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Sunday, December 27, 2009

Earhart Boulevard repairs finally under way

Earhart Boulevard repairs finally under way
By Katie Urbaszewski, The Times-Picayune
December 26, 2009, 6:12AM

A long-stalled project to repair a heavily damaged stretch of Earhart Boulevard is finally under construction, thanks to an influx of federal stimulus money, officials said.

The $12.4 million project will completely rebuild one mile of the heavily traveled commuter route from Hamilton to Pine streets, including sewer, water and drainage pipes. Thousands of motorists travel the busy thoroughfare each day to get to and from downtown New Orleans via the Earhart Expressway.

Times-Picayune archiveIn 2004, repairs on Earhart Boulevard meant detours for thousands of motorists. The project was originally part of the state's Transportation Infrastructure Model for Economic Development or TIMED program, which has financed the repair of four other segments of Earhart since 1999.

The state Department of Transportation program set aside $20 million to invest in the road's reconstruction, but after completing the fourth segment in 2006, ran out of money to finish the final stretch, said TIMED spokesman Sam Moore.

To proceed, the state would have had to seek federal funding, Moore said.

"Then this stimulus came along, and that was like manna from heaven for us," said Jeff Roesel of the New Orleans Regional Planning Commission.

Robert Mendoza, director of the city's Department of Public Works, said the initial stage of construction will cause minor lane restrictions in the first two months of 2010.

After that, vehicles will be routed to one side of the neutral ground at a time, creating more traffic, Mendoza said. The project is slated to end about a year from now, but officials say delays are likely.

Work rehabbing Earhart began in 1999, when two stretches from Magnolia to South Galvez streets and South Galvez to South Dupre streets were rebuilt. That was followed by a segment from Fern to State streets in May 2005. Construction on the fourth segment, from State to South Dupre streets, was interrupted by Hurricane Katrina and finally completed in April 2006.

Of the $12.4 million needed for this phase, $8.1 million will be covered by stimulus funds in the American Recovery and Reinvestment Act. Another $2.5 million will come from the Federal Highway Administration, $1.2 million from the New Orleans Sewerage & Water Board and $627,000 in leftover TIMED funds, city officials said. The contractor is Command Construction.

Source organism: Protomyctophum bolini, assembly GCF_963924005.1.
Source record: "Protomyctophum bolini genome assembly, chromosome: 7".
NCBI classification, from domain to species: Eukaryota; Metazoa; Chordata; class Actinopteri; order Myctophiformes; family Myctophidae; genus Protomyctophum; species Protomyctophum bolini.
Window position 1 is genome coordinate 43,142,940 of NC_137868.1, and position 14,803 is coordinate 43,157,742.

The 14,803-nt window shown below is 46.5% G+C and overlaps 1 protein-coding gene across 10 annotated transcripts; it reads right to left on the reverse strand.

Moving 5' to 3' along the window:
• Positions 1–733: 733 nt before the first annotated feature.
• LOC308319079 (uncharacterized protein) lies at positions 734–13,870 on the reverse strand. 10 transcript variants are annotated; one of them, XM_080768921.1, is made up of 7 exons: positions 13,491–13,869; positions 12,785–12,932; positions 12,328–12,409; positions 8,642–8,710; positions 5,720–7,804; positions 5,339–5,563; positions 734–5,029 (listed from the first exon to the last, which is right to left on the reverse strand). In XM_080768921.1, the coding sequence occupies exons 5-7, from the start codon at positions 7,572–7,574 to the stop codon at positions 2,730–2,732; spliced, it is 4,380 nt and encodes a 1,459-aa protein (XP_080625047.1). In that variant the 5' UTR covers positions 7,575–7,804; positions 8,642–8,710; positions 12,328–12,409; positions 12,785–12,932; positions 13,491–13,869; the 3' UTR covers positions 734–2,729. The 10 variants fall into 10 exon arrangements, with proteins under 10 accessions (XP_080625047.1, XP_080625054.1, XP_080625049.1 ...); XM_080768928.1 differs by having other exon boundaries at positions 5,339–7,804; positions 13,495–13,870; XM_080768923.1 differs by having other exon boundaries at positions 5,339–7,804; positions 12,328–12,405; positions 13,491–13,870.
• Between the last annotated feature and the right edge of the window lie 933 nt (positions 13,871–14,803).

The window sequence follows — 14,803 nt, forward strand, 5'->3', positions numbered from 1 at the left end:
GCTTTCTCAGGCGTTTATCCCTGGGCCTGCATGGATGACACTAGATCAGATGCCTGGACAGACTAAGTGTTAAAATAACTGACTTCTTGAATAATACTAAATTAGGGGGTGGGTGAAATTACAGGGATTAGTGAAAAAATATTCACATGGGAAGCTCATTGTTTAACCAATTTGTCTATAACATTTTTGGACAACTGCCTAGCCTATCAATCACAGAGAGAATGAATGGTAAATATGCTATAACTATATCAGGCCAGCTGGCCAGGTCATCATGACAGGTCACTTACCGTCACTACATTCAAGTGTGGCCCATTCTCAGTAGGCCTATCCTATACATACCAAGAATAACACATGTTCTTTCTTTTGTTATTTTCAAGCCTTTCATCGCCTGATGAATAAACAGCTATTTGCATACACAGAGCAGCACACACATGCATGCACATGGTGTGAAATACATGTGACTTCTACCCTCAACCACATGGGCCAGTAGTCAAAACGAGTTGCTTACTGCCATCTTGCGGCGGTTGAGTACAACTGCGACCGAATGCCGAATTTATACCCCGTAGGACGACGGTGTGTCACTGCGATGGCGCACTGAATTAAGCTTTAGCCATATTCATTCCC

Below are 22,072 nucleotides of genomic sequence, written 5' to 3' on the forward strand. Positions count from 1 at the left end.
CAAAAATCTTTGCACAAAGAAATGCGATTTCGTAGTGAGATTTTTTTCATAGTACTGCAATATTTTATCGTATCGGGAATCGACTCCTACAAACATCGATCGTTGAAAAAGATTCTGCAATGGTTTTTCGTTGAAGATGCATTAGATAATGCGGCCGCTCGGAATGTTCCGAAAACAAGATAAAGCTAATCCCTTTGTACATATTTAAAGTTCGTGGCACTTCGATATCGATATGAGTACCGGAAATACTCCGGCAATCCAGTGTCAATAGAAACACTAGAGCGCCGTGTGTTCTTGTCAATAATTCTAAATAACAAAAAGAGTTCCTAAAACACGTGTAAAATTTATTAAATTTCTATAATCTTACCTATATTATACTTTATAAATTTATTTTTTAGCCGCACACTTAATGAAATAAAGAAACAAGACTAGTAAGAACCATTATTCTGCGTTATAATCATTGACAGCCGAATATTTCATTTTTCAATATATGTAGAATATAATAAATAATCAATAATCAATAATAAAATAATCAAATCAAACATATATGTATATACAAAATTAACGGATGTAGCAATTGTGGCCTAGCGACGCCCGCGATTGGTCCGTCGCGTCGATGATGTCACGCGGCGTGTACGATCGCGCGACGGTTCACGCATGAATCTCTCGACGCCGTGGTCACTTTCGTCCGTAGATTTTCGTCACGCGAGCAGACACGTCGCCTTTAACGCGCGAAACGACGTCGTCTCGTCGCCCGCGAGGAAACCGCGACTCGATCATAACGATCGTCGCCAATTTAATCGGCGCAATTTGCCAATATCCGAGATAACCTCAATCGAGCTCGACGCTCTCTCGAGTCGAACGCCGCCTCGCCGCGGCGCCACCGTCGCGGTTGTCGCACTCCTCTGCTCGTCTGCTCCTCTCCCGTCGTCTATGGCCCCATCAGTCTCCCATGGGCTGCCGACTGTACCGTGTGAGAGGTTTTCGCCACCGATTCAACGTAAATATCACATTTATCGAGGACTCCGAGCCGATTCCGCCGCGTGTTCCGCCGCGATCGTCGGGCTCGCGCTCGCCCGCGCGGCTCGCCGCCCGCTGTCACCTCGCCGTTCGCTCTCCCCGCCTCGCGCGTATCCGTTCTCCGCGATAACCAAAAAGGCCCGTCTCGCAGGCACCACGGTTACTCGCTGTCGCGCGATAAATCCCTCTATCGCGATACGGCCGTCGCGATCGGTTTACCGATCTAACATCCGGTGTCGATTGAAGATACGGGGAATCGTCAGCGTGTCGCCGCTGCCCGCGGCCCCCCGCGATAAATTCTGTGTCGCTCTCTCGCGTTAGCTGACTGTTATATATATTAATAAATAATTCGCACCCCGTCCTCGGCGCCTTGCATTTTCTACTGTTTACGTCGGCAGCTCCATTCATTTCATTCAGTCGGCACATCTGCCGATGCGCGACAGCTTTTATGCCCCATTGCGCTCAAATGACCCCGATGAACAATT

In addition to street repair, a U-turn lane will be added to the westbound lane of Earhart past the intersection of South Carrollton Avenue. A right-turn lane will also be added for westbound motorists at South Carrollton. Officials also plan to add sidewalks.

"This is in response to what the community wanted," Roesel said.

Planners took care to accommodate pedestrians as well as vehicles, Mendoza said. Originally, the planning committee wanted to add a left-turn lane to remove the need to make a U-turn at all.

"But you start to think of the intersection and Veterans and Clearview at that point," Mendoza said. "That's clearly a barrier for pedestrians."

Mendoza said this intersection is also a bus transfer location, and, based on neighborhood input, there were plenty of people who cross the street there.

"Our goal was not to cut this neighborhood in half," he said.

Mendoza said an independent traffic consultant inspected the plans and said the traffic will flow smoothly.

Moya Runyan Carroll, vice president of NOLA Box Supply Co. on 8501 Earhart Blvd., attended the Dec. 16 groundbreaking ceremony and said she is ecstatic to see construction finally happening.

"It's been a long time coming," she said.

Carroll said the improvements should make the street safer and might stop her building from shaking when trucks drive by. She said business could be hurt by the construction, but she fully supports it.

"No pain, no gain," she said.

Joey Helm, general manager of Helm Paint and Decorating at 8180 Earhart Blvd., said his company has seen the effects of past street construction, and it does take a toll on business.

"People will find you if they want to find you, but it's kind of inconvenient," he said.

That said, the road work will likely be worth it.

"In the end, it will be a better thing for our community and better for Helm Paint," he said. "But you've got to cringe when you see something like this coming."

Katie Urbaszewski can be reached at or 504.826.3330.

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